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This retail profile of Route 30 tells us about consumer preferences as compared to supply on Main Line. This graph shows only eight industries that have a positive factor, or a Leakage factor, which includes lawn and garden supply stores, books and music stores, and vending machine operators. In fact, “Vending Machine Operators” has no supply and $570,543 worth of demand, giving us a leakage factor of +100. Meanwhile, restaurants and grocery stores are very saturated in this market. “Grocery Stores” have a -58.4 surplus factor and “Special Food Services” have a -45.6 surplus factor.

This information is important for a few reasons. First of all, when we look at the Tapestry Segments, we gathered that we have an environmentally active and food conscious market. However, at first glance it would appear from the Retail MarketPlace Profile that the Retail Profile has informed us of a surplus market, meaning that this would be a risky investment.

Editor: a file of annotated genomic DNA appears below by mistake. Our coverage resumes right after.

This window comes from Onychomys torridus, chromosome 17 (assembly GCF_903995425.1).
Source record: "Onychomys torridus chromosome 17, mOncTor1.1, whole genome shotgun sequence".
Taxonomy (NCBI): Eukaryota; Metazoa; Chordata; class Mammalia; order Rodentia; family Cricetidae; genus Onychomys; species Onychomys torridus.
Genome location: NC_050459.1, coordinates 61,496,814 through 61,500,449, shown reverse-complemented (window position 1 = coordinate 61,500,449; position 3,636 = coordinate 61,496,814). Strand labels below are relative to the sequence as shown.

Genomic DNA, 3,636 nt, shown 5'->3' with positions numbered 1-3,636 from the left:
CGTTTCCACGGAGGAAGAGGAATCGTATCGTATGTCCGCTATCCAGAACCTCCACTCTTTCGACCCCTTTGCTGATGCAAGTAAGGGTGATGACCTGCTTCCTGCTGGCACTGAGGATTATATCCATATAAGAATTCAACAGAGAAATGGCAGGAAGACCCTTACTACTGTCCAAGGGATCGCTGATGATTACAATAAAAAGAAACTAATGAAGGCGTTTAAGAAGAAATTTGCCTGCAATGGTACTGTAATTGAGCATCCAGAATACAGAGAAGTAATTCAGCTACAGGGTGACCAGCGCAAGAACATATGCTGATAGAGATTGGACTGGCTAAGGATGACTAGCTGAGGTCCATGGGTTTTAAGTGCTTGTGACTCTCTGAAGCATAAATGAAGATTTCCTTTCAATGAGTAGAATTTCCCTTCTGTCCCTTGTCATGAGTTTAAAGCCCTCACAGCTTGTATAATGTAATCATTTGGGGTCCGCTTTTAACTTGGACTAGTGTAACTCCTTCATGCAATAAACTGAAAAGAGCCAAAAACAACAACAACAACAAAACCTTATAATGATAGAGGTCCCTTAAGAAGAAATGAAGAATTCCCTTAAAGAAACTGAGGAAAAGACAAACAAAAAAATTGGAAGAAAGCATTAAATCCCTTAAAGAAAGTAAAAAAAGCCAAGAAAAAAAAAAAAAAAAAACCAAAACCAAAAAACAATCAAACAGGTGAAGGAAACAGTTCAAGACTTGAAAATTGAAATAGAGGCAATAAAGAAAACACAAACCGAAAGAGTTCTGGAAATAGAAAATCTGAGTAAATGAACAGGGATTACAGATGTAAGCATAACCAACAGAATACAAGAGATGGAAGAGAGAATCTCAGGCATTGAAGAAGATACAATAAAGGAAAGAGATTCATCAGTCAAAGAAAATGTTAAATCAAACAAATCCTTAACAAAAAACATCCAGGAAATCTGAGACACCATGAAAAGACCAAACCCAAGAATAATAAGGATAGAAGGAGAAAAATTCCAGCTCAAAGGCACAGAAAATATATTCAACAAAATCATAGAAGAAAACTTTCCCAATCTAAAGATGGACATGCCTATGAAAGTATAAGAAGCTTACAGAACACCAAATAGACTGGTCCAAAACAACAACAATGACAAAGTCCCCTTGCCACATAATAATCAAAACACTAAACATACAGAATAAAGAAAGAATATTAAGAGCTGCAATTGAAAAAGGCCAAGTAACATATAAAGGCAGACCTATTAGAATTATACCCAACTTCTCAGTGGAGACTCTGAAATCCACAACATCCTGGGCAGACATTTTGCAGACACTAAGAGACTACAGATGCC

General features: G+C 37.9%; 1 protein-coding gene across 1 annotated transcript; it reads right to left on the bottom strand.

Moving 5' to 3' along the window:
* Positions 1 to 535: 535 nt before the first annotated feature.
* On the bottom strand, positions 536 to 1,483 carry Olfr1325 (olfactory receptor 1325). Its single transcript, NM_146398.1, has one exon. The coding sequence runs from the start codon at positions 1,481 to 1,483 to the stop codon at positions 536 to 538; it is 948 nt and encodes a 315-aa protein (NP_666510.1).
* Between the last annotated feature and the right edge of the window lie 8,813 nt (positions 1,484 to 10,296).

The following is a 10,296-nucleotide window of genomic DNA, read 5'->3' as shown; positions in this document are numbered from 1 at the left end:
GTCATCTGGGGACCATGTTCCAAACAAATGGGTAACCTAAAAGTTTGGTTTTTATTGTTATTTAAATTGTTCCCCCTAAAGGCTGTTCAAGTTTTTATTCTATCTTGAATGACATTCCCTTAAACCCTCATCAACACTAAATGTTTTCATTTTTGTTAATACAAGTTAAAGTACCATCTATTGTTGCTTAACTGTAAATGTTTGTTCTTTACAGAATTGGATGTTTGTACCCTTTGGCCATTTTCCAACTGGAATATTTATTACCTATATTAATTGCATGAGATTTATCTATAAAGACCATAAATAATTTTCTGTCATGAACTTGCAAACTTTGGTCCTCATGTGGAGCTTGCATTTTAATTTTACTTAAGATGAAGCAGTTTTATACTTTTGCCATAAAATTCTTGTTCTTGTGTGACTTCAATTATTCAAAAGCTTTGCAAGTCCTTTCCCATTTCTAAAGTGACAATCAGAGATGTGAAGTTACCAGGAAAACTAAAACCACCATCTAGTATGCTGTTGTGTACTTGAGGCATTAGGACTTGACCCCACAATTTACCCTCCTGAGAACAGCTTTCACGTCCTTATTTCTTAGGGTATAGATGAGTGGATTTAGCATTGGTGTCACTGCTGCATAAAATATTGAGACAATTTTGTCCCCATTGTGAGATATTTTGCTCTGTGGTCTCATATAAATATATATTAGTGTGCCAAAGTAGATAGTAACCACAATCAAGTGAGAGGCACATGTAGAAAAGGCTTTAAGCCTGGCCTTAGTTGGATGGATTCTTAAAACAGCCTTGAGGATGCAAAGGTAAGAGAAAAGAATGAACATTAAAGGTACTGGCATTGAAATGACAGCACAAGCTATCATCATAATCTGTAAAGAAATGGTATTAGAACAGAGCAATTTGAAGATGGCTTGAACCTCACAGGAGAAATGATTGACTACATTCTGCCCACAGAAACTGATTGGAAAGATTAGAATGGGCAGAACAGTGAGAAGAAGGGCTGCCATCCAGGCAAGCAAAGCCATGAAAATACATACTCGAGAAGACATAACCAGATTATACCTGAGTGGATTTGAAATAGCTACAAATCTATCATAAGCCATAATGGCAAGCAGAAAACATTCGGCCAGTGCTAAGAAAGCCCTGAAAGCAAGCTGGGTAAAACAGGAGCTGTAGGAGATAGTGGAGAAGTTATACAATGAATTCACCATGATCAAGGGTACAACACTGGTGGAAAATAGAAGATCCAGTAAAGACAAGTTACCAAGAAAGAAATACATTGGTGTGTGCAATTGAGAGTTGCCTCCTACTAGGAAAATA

Of course, this model needs to be complimented with primary sources and a bit of context. ESRI has confirmed that there are too many similar entities along Route 30, but that doesn’t mean that our client’s investment is guaranteed to fail. While the large supply is true, the model misses the shopping habits of those who live outside of our polygon who may shop in our selected area. Route 30 is a very active commercial corridor, attracting more than just the thin band of households we selected around it. Therefore, if we made our polygon large to capture more houses on either side of Route 30, we may get a different result.

ESRI is a multi-faceted tool that ESI uses for all our analyses along with primary data sources. Its functionality with ArcMaps and R allows us to map and analyze data sets across different sources for a more complete view of the economics and demographics of a select area. This fictional case study barely scratches the surface of the products that ESRI offers, but we hope we have provided a glimpse of how it is one of the data tools we use to serve our clients.

Thank you to Andrea Mannino for help with this project and post. 



Aidan Errickson is a Research Assistant at Econsult Solutions, Inc. and is currently pursuing his B.A. with a major in Economics and a minor in Political Science from Temple University.